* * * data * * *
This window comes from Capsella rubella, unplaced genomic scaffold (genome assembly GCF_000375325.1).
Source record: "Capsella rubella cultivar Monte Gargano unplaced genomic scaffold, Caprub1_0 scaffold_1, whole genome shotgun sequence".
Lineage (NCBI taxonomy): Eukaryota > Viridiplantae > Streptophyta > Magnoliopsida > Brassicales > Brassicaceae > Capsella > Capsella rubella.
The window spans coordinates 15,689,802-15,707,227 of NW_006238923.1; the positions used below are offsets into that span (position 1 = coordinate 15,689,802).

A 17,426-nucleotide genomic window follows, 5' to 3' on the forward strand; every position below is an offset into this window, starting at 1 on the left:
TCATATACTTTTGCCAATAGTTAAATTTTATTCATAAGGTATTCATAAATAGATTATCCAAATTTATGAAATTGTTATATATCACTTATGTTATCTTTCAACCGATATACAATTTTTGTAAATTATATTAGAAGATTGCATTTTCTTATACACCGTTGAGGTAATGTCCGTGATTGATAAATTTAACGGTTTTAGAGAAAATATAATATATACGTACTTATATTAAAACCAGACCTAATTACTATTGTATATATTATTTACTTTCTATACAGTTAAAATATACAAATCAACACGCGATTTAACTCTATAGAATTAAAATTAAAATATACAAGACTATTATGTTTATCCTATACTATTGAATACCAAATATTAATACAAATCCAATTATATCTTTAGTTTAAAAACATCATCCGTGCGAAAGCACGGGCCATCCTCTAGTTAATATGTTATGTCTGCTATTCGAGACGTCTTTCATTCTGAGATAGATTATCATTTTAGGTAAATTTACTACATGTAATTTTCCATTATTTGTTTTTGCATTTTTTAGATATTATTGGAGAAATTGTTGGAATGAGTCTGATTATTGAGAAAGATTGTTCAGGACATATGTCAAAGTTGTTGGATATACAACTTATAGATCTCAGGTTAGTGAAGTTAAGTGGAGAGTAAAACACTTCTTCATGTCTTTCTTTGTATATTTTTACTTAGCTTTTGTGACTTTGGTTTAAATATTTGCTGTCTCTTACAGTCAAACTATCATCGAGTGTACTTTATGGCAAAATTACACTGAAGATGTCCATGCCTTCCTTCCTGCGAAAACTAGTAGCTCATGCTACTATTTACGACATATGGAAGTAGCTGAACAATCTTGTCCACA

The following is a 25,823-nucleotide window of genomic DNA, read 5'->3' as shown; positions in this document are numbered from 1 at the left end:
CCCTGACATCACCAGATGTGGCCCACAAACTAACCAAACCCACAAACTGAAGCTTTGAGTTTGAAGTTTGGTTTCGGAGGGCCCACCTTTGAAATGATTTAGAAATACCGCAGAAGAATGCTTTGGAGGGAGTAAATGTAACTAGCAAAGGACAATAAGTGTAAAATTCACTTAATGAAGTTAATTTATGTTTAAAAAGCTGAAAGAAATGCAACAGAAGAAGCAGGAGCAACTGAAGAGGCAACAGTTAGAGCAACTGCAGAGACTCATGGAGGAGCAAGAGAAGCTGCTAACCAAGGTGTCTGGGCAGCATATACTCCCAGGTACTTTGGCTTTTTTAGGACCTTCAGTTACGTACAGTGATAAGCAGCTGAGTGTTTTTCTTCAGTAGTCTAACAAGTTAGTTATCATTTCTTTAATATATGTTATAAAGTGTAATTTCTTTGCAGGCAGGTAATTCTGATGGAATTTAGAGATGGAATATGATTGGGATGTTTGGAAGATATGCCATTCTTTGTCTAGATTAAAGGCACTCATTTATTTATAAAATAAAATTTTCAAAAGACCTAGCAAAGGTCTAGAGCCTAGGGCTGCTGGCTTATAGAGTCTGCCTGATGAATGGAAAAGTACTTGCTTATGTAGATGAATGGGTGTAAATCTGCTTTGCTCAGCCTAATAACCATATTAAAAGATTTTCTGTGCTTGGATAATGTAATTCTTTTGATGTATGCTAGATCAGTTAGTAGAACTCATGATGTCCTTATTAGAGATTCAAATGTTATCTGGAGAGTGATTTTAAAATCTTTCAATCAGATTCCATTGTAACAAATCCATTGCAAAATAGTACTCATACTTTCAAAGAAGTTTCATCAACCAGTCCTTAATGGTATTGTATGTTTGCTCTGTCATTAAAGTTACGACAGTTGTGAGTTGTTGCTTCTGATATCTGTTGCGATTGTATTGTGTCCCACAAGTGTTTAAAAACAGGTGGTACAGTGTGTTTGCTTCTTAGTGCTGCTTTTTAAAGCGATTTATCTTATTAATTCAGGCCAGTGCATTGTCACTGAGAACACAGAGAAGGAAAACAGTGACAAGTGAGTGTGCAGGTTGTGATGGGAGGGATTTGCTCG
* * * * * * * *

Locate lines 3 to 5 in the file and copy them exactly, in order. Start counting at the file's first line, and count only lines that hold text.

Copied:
Lineage (NCBI taxonomy): Eukaryota > Viridiplantae > Streptophyta > Magnoliopsida > Brassicales > Brassicaceae > Capsella > Capsella rubella.
The window spans coordinates 15,689,802-15,707,227 of NW_006238923.1; the positions used below are offsets into that span (position 1 = coordinate 15,689,802).

A 17,426-nucleotide genomic window follows, 5' to 3' on the forward strand; every position below is an offset into this window, starting at 1 on the left: